Ukrainian soldier Ivan Rodichenko's marriage first began to fall apart when the Russian military annexed Crimea in March 2014, sparking a nearly two-year-long conflict that has killed more than 9,000 people. The stress of war put a wedge between him and his wife the moment he decided to fight back against Russian aggressors.
“The army is a dark place that many don’t understand,” said Rodichenko, who spoke nearly a year after the bloody battle for the strategic town of Debaltseve killed more than 1,000 troops during one month of combat.
Rodichenko’s situation is far from unique among his country's military, and conflict experts say other families in Ukraine have also been torn apart by certain consequences of war, with rates of post-traumatic stress disorder (PTSD), suicide and domestic abuse all rising. While the tragic effects of war extend well beyond the battlefield in eastern Ukraine, the combination of poor government social services and a stigma on soldiers who admit to mental health issues has left no clear solution for many servicemen who are dedicated to defending their country.
“And when you have war in your country a lot of men are suffering from stress and your wife just thinks you are crazy," Rodichenko said during a recent visit to New York City to raise funds to buy equipment for his battalion. "It’s difficult for many men and women in Ukraine right now."
The “dark place” that Rodichenko referred to is reflected in a suicide rate that took the lives of nearly 180 Ukrainian soldiers between 2014 and 2015, according to the latest Ukrainian government-issued statistics. The Ukrainian military currently has 65,000 deployed personnel in the East Ukraine war zone.
However, Rodichenko believes the rate of suicide in the Ukrainian Army is probably much higher given the reports he now hears on a daily basis. “Today in Ukraine all men are conscripted to the army. It doesn’t matter if you are suffering mental issues or not,” he said. “So you have unstable people in the battlefield who don’t want to be there and will do almost anything to get out.”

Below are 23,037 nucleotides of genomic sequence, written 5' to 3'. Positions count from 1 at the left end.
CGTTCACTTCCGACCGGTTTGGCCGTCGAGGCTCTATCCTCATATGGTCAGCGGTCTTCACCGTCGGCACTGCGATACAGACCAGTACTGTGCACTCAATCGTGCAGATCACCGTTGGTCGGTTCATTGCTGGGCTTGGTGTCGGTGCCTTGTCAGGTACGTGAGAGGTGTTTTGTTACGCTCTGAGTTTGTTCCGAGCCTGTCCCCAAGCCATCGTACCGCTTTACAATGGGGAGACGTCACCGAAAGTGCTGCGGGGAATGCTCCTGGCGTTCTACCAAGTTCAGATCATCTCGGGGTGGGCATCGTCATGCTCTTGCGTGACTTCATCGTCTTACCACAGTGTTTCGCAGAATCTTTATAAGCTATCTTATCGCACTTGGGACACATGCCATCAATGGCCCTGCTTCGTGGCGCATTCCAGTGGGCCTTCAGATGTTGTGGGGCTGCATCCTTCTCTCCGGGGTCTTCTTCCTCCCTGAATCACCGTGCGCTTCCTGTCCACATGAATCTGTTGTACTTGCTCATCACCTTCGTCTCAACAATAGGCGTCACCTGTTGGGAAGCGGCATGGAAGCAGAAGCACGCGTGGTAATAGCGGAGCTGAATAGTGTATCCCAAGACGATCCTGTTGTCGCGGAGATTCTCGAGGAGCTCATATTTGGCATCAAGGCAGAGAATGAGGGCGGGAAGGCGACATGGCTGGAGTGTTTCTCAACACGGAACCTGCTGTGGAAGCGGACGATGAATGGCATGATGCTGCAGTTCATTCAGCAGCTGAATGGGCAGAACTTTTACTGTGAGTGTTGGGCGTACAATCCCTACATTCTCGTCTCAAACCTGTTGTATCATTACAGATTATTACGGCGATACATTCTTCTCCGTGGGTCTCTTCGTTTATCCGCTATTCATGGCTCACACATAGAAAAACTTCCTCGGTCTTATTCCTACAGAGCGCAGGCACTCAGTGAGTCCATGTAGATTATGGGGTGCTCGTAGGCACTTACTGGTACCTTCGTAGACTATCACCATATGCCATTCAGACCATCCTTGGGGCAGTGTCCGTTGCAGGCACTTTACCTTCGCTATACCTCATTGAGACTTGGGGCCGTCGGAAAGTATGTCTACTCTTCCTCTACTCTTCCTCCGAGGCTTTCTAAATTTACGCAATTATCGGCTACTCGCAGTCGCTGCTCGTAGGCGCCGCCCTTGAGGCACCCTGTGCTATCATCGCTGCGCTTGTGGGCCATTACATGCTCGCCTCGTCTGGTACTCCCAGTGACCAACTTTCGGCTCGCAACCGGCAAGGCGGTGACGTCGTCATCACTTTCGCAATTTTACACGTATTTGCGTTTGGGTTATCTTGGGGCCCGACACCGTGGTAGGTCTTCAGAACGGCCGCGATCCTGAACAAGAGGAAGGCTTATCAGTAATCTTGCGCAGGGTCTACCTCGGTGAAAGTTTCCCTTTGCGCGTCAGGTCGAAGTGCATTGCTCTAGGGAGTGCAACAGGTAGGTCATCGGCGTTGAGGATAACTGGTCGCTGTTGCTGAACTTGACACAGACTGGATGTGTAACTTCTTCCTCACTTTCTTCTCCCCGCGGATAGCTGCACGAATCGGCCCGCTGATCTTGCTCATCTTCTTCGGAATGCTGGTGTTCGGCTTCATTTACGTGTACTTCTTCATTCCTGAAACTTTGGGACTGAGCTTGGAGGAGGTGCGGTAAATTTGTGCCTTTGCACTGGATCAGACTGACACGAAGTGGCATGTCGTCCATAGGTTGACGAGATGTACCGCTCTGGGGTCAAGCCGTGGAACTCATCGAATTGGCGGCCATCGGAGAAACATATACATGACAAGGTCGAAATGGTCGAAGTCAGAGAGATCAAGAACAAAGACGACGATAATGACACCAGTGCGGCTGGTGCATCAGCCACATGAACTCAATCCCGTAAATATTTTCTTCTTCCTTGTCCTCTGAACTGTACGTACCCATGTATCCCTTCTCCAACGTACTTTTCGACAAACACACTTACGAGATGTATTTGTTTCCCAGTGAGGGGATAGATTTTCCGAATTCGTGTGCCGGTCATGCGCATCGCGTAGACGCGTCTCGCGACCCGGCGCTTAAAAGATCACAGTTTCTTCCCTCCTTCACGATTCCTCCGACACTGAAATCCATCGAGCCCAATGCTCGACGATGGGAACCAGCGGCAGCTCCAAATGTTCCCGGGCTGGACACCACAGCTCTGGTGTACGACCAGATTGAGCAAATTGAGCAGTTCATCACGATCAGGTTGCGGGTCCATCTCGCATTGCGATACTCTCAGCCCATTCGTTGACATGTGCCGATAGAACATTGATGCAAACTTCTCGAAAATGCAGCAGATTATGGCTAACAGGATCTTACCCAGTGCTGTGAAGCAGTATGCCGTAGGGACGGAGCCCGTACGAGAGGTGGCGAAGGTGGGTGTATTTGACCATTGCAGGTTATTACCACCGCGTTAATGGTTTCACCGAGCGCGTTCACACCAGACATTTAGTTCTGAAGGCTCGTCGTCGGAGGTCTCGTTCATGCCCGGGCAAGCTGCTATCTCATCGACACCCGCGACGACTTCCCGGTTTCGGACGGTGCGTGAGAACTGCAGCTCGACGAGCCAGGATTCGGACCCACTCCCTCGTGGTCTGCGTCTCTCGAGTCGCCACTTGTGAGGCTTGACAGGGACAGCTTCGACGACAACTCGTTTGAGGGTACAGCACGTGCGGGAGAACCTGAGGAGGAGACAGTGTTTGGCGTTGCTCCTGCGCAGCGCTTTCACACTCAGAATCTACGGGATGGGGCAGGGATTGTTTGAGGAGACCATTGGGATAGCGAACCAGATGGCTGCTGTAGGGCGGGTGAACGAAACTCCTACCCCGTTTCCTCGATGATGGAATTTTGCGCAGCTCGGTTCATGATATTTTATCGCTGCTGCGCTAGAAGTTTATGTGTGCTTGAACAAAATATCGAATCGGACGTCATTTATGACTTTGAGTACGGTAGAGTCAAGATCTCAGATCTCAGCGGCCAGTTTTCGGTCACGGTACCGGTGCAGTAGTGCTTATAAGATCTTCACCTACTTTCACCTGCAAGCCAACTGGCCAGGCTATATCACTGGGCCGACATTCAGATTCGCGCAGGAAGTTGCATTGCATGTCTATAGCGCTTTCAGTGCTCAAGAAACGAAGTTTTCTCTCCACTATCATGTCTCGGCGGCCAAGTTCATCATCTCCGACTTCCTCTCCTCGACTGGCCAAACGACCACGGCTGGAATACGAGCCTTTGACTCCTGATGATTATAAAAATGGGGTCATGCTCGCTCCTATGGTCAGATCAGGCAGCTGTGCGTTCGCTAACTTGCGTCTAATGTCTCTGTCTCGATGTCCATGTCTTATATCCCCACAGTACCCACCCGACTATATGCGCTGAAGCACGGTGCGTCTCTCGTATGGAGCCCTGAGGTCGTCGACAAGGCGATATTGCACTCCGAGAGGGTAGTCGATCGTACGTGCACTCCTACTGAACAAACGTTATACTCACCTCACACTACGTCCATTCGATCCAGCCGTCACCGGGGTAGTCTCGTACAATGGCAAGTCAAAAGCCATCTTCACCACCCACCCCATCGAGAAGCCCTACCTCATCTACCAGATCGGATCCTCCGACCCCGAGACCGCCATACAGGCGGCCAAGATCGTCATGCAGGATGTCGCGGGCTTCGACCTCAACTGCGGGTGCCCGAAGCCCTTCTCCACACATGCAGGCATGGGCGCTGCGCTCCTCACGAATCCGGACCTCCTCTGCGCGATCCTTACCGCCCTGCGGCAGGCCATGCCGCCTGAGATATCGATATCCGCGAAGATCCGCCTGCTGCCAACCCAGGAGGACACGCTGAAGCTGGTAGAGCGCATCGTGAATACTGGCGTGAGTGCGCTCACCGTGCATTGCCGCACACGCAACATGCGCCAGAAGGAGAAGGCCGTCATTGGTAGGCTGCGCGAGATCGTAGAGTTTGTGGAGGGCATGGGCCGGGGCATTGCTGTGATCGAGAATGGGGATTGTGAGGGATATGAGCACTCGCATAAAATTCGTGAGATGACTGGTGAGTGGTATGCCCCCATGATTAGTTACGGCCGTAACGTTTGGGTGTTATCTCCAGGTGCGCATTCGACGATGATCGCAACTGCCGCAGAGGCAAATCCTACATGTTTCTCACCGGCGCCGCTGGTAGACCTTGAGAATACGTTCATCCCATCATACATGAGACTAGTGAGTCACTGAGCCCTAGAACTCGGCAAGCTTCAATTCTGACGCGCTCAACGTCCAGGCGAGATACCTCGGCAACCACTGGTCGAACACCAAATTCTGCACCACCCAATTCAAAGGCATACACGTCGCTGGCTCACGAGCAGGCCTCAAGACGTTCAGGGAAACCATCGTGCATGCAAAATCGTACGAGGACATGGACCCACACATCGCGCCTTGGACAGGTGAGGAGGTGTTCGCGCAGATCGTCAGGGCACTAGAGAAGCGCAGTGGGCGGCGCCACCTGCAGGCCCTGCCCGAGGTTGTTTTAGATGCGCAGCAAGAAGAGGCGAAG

Ukraine’s adversaries in the conflict, the pro-Russian rebels, number around 45,000 deployed personnel with about 9,000 to 12,000 deployed Russian soldiers and 4,000 Russian volunteers. A report from the London-based military think tank Royal United Services Institute estimates that Russia has around 42,000 soldiers on the Ukraine border rotating in and out of combat. No official figures for suicide, PTSD or domestic abuse were readily available from the Russian military or pro-Russian rebels.
While Rodichenko is fully aware of how the war has taken over his life at the expense of his marriage and mental health, he still counts himself as one of the lucky ones because he and his wife are still in contact and he is still able to see their young son when he returns from the front line. Others have been less fortunate.
Alexey Litvinenko, who fights alongside Rodichenko in the Ukraine army's 25th Battalion, was preparing for the deadly battle for Debaltseve that began in January last year when his wife told him she was taking his only daughter to Russia.